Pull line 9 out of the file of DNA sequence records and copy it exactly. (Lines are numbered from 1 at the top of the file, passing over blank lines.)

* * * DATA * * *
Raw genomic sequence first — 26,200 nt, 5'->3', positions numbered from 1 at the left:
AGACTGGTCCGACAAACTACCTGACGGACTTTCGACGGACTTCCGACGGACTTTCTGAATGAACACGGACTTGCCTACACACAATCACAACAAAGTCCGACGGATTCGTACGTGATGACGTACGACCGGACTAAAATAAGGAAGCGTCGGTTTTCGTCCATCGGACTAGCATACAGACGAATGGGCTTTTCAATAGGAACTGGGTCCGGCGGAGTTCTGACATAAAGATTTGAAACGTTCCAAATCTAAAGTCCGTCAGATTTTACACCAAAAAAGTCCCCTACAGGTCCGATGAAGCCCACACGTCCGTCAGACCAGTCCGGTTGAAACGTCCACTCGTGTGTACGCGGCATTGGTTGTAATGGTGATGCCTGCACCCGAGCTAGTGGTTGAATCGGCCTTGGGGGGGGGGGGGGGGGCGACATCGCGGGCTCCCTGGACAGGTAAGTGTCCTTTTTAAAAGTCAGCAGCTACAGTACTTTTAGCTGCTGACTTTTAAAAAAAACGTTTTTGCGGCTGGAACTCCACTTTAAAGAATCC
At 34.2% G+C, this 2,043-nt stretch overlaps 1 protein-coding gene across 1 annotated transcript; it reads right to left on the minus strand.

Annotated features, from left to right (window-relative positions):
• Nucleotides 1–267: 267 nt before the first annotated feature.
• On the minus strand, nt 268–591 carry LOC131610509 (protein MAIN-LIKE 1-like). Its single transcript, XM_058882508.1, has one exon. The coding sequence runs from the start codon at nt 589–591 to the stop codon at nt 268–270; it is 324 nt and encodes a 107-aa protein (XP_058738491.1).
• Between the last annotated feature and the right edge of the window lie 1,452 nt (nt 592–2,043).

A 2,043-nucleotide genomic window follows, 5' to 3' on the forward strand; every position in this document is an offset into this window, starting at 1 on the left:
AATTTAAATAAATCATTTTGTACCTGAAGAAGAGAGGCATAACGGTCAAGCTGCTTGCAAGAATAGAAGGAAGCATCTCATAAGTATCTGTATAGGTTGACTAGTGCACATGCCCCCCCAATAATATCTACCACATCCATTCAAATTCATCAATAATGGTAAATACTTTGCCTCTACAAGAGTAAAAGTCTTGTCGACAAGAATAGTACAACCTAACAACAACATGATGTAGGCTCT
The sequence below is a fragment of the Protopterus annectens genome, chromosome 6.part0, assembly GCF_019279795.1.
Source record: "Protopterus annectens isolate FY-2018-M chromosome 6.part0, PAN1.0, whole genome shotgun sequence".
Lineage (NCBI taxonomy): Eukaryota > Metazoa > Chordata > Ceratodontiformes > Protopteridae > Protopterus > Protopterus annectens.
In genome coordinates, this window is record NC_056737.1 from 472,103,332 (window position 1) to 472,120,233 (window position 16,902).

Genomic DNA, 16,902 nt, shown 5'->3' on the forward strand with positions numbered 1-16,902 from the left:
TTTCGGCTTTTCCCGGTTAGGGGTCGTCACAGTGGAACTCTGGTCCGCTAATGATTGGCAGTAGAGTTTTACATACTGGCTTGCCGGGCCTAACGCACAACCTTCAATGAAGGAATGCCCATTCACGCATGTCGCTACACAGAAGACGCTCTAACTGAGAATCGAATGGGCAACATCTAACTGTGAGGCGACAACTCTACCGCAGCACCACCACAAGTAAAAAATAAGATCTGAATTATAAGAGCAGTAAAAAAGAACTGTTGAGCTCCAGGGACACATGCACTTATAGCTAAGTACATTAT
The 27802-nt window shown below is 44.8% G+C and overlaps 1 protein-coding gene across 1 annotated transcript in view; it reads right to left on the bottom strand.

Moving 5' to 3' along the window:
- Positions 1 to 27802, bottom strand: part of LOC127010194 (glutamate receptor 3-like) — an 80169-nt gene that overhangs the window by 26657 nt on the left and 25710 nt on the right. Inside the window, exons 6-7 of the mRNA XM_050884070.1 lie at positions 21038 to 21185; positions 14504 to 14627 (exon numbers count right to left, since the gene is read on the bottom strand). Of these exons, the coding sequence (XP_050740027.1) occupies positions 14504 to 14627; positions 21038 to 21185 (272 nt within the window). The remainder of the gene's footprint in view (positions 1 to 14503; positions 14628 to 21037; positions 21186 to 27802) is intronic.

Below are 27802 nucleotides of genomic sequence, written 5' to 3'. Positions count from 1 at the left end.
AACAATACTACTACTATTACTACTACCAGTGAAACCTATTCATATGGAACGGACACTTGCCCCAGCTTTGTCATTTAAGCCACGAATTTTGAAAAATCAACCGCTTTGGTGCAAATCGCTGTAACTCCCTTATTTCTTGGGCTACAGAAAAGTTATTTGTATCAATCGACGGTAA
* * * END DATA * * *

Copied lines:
AATTTAAATAAATCATTTTGTACCTGAAGAAGAGAGGCATAACGGTCAAGCTGCTTGCAAGAATAGAAGGAAGCATCTCATAAGTATCTGTATAGGTTGACTAGTGCACATGCCCCCCCAATAATATCTACCACATCCATTCAAATTCATCAATAATGGTAAATACTTTGCCTCTACAAGAGTAAAAGTCTTGTCGACAAGAATAGTACAACCTAACAACAACATGATGTAGGCTCT